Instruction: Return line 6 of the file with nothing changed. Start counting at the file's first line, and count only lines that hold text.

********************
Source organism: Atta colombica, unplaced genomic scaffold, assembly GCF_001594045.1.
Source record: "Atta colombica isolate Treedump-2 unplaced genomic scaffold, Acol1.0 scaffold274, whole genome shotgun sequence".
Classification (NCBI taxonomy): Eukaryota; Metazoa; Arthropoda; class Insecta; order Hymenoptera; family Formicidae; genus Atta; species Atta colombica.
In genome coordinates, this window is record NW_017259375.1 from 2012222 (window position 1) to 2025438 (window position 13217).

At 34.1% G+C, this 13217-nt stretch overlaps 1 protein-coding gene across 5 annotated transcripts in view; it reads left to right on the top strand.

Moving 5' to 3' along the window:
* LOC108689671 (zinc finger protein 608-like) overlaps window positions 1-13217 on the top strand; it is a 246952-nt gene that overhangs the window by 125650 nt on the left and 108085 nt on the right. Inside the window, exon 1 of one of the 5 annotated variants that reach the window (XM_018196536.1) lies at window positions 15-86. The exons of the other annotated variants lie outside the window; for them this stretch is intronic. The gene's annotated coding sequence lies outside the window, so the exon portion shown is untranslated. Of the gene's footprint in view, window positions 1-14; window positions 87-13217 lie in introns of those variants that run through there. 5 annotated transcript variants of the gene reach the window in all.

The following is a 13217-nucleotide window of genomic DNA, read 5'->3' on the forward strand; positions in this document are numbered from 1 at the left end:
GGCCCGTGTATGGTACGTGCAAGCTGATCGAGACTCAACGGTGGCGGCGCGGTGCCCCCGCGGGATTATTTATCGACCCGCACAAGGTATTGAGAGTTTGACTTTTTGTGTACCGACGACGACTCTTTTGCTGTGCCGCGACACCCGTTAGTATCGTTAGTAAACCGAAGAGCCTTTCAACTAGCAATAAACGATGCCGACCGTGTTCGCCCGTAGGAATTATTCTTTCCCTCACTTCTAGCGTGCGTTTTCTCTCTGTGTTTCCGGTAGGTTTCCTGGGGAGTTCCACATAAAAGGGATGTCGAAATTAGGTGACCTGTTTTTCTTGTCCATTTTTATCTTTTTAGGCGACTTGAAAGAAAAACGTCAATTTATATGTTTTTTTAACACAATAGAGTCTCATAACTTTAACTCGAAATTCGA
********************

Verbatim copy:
Moving 5' to 3' along the window: